The next unapologetic aspect of the car is the 602 horsepowerÂ V10 bomb behind the driver.
Crap. (This is not what I said, but we both have jobs we’d like to keep)
That outburst came from aÂ client who had literally only driven one car her entire life: A 1967 Camaro with a well worn 327 cu V-8. So when I asked her to step on the gas and roll onto the track, she literally stomped on the accelerator. The stability control and AWD kept the car pointed forward, but just barely. The demonic howl was enough to interrupt the classroom session next to the trackâ€¦on the second floor.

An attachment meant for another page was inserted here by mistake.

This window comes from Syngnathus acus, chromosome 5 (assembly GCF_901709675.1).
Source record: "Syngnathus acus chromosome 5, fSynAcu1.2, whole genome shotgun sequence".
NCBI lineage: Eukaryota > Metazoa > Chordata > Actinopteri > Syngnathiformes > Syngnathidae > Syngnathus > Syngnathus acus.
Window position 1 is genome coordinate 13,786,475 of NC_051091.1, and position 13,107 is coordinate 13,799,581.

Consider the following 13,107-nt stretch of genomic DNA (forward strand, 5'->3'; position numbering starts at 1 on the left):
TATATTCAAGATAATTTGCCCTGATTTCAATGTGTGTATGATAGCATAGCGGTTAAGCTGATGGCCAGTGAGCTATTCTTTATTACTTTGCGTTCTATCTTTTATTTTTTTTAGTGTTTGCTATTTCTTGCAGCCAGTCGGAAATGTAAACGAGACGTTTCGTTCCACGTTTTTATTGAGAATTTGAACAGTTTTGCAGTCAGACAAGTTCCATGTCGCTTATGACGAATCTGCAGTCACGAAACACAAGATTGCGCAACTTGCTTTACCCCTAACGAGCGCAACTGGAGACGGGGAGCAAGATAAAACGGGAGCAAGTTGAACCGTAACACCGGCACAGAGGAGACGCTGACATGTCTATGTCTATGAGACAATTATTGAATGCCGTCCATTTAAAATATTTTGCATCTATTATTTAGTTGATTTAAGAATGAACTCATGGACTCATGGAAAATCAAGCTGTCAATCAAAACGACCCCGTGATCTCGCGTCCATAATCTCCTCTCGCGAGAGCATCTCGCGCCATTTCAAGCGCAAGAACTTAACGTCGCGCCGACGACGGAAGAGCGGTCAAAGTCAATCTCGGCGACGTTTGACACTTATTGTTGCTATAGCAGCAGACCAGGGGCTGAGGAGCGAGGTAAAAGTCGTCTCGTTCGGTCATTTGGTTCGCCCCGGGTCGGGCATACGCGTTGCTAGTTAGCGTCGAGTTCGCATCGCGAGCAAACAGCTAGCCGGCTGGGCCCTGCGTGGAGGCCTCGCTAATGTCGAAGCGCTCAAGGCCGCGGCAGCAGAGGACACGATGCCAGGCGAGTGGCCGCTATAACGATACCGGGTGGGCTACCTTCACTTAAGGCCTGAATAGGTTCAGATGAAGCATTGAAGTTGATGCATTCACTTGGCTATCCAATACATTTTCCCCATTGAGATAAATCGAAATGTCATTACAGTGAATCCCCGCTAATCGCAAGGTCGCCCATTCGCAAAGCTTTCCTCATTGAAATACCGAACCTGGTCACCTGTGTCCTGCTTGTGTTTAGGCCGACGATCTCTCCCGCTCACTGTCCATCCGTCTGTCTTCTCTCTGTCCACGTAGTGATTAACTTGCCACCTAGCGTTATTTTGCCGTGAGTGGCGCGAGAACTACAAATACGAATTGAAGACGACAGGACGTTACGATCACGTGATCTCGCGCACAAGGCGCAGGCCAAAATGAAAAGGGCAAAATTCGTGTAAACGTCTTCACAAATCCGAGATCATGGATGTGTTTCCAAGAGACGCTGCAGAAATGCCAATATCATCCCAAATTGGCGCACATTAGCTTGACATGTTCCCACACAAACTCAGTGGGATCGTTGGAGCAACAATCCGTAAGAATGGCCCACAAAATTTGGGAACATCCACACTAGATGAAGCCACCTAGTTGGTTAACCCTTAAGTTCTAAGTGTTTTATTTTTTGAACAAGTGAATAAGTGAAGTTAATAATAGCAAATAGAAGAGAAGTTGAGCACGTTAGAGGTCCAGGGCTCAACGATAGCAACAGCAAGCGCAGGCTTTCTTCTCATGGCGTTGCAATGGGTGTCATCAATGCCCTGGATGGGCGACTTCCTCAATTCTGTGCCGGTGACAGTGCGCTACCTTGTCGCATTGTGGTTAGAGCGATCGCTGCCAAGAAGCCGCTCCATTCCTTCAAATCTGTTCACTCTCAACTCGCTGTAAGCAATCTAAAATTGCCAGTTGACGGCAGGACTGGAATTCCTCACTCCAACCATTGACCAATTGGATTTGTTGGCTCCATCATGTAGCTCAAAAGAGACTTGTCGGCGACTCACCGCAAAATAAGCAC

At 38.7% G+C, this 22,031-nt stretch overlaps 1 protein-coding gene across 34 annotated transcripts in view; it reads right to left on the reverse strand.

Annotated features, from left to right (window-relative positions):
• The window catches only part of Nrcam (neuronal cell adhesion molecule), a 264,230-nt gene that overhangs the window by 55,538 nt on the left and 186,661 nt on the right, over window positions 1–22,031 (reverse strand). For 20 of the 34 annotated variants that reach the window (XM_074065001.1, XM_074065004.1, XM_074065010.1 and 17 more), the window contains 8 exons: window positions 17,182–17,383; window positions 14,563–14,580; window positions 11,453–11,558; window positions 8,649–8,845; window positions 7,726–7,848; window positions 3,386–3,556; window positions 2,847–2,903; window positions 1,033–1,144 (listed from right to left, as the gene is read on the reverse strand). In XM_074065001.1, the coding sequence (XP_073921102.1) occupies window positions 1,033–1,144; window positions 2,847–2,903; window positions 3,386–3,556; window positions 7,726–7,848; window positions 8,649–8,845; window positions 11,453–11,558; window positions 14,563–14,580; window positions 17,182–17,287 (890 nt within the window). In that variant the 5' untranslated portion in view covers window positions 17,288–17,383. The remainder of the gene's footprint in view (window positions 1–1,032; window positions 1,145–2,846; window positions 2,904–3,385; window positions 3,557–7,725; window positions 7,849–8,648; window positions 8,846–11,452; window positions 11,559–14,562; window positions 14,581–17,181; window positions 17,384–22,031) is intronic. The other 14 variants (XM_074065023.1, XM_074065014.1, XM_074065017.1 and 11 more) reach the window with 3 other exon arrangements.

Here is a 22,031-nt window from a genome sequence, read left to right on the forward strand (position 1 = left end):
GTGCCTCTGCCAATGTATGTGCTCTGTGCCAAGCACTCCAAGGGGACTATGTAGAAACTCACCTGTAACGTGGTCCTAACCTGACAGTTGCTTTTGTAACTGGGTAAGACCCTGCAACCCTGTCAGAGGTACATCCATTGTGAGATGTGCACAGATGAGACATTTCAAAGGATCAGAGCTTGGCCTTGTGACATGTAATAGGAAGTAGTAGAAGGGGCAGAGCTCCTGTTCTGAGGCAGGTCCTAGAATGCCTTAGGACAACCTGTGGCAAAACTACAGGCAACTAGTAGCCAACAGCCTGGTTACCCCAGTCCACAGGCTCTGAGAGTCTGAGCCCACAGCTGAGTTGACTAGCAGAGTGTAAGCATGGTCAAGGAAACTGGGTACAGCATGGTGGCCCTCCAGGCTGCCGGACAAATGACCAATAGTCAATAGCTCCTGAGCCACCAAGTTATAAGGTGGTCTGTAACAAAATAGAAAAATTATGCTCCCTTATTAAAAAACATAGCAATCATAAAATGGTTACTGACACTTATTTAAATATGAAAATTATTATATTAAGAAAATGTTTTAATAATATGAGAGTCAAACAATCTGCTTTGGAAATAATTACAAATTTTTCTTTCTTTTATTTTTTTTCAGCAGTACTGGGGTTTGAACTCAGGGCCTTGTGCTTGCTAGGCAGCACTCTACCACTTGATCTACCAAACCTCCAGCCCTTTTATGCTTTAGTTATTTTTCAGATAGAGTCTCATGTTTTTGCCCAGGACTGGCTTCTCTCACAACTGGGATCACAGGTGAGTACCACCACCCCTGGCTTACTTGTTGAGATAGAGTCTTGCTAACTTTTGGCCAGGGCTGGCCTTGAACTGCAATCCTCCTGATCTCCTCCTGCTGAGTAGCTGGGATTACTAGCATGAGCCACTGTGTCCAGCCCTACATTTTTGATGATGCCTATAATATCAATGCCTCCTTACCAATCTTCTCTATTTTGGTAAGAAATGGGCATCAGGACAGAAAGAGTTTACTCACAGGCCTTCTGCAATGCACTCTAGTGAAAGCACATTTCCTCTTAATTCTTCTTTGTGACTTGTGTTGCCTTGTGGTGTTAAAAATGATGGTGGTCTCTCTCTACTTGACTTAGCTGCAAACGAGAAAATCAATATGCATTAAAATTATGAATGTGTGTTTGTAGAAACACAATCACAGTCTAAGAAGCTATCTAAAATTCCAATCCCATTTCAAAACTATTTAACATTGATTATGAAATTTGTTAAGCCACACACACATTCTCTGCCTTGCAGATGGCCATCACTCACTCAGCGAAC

The eight-speed transmission clicks off shifts as smoothly and seamless as you would expect, either with the side-mounted paddles or left to its on capable devices. The only possible drawback is the occasional unwillingness to downshift when left in â€œStrada,â€� which if you are on a track you shouldn’t do. However, if you are in the right seat, next to a college sophomore who has never driven anything more powerful than Momâ€™s Honda Pilot, you absolutely leave the car in â€œStrada.â€� Don’t worry. The acceleration is still more than enough to cause an audible gasp. Even more impressive is the HuracÃ¡n’sÂ rolling start. A well-executed entry onto Hallettâ€™s turn 12 and full application of throttle would build speed so quickly, every client I rode with would lift before the marker Â½-way down the main straight.